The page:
Today in history

The Mayor of Nagasaki placed himself in the history books by calling the Mayor of Hiroshima and exclaiming: “Did you see that shit? What the hell was that?”

For those apologists that think we should apologize for dropping the bomb, I remind you that the empire of Japan was a savage, warmongering people, whose soldiers killed 200,000 people and raped over 20,000 women and young girls during the winter of 1937-1938 in “The rape of Nanking”. Japan was hardly an innocent victim.

I am off to fill young minds.


Be careful who your friends are

Another fine day in my city. We respond to a female complaining of abdominal pain. We arrive at the Section 8 housing complex, and enter one of the second floor apartments.

As we enter, we are directed to a bedroom by a woman in her early 30’s. She tells me that her 15 year old daughter has been having cramps. Mom tells me that she originally thought they were menstrual cramps, but now her daughter looks really sick.

I enter the bedroom to see the teen curled up in a ball, holding her stomach.

I run through the standard questions.

DM: “Point to where it hurts.”

Pt (points to lower stomach, near her pubis)

DM: (rolls teen onto her back, gently pushes on her stomach in several locations) “Tell me when it hurts.”

Pt: “OW! Right there”

DM: “Does it hurt more when I push, or when I let go?”

Pt: “When you push.”

DM: “I need you to walk to the stretcher.”

Mom: “I can carry her.”

DM: “No, I need her to walk.”

The daughter walks with small, gentle, shuffling steps. She gingerly walks the distance, and gently sits down, all the while holding her stomach.

Once in the truck, and away from Mom, I ask a new line of questions. I note that she has a temp of 100.2.

DM: “Your mom isn’t here now, so I need you to HONESTLY answer some questions for me. Can you do that?”

Pt: “OK.”

DM: “Is there any chance you might be pregnant?”

Pt: “What do you mean?”

DM: “Are you sexually active?”

Pt: (stalls) “Well… The other night, my BFF and I snuck out to a party at this guys house, and they let us have some beer. I guess I drank too much and passed out. My BFF told me the guys there took turns having sex with me. I don’t want my mom to know”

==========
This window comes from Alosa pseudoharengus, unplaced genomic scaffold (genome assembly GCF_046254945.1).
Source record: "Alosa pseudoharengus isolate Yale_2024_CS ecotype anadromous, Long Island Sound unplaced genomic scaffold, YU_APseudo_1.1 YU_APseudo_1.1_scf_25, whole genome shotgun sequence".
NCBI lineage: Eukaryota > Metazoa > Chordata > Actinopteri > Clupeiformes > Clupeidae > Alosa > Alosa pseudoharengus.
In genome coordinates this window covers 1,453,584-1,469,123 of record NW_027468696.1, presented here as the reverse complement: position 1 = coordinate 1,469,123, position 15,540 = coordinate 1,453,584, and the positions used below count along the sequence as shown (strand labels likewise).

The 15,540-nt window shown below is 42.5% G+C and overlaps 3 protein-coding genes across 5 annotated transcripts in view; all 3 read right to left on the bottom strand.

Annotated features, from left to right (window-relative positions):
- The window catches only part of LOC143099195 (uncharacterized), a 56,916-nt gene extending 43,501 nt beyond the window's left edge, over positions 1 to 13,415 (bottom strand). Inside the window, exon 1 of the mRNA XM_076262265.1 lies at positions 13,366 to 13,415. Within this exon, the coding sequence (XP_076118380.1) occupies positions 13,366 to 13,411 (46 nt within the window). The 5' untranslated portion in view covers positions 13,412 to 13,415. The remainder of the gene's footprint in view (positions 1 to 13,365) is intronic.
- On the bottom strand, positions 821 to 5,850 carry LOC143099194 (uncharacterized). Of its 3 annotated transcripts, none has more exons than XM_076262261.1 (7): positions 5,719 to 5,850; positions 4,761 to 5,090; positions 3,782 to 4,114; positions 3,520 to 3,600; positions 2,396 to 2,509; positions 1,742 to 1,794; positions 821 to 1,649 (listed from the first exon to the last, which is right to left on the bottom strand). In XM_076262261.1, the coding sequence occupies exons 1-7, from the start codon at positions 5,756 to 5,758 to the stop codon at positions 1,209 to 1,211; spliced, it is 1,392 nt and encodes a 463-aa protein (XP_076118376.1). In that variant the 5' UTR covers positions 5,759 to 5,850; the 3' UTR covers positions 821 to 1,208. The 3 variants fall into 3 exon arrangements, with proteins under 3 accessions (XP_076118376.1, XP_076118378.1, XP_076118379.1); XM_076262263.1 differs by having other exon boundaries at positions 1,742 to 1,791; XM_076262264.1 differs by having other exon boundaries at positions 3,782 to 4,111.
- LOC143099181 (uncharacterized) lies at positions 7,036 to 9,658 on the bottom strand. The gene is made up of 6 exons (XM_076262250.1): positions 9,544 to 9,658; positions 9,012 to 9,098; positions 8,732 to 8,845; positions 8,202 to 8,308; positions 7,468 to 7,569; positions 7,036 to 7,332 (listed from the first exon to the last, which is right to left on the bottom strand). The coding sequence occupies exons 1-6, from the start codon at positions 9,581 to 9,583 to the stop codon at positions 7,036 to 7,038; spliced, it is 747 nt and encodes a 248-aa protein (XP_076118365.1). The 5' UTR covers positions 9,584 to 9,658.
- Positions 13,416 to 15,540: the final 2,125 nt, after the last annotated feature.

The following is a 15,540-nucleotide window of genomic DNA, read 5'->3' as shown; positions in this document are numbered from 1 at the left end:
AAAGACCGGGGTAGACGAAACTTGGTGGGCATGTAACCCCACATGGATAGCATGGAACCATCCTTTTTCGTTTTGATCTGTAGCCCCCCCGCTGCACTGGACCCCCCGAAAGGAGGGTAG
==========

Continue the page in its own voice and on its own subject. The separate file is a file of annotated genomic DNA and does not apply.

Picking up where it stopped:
DM: (tries to maintain poker face, glances at partner- significant looks exchanged) “When was this?”

Pt: “About a week ago.”

DM: “When was your last period?”

Pt: “Two days before the party.”

DM: “Do you have a bad smelling discharge coming from your vagina?”

Pt: “It started 2 days ago.”

DM: “You know that your mom is going to find out, don’t you? I think she would rather hear it from you than a stranger.”

We took her to the ER. Just as I suspected, PID, brought on by this. I hope she isn’t sterile.


“Free” Healthcare, again

Like I said in my earlier remarks about the socialized medicine plans, the only way to keep costs down is to either ration health care, or put in price controls. From the telegraph, we hear a story about people who drink, smoke, or are obese being denied health care. It seems that the government gets to create a “master race” of people, based on how they look, alcoholics, and smokers. Where have I heard that plan before?

In an apparently unrelated story, the people of the (formerly) Great Britain who actually HAVE jobs are leaving in record numbers.


Another pair of EMS stories


The call came in around supper time. It was for a man having chest pain. On arrival, the man was pale, cool, and he just didn’t LOOK well. He was complaining that he was short of breath, having chest pain which radiated down his right arm, and also said he felt “weak.”

A 12 lead EKG revealed that he was having an anterior wall MI, which is the medical term for a heart attack in the front portion of his heart. I started an IV, and gave the standard medications: nitrates, aspirin, oxygen, and morphine.

Once stoned on the morphine, he was an extremely funny man. We all had some big laughs when we got to the hospital. The cardiac alert I had issued while we were on the way to the hospital had worked just as intended- the man was taken to the cath lab, and he was operated on and the clogged artery repaired in less than hour.


Two years later, the same man walked into an emergency room and collapsed in cardiac arrest. The ER team was able to restart his heart after only a few minutes of effort, but due to a 4 minute delay in beginning CPR while they moved him from the lobby to the ER, he had permanent brain damage. He never regained consciousness, and died ten days later.

This man had a family, he was important to them. This man taught me the value of money, taught me to fish, taught me to play baseball. He taught me how to live my life. He wasn’t always there, but then again, I wasn’t always there for him, especially when he needed me the most, the day he died. That man was my father.

I don’t blame anyone for his passing, but I use this case to illustrate that we are responsible for the things that others take for granted.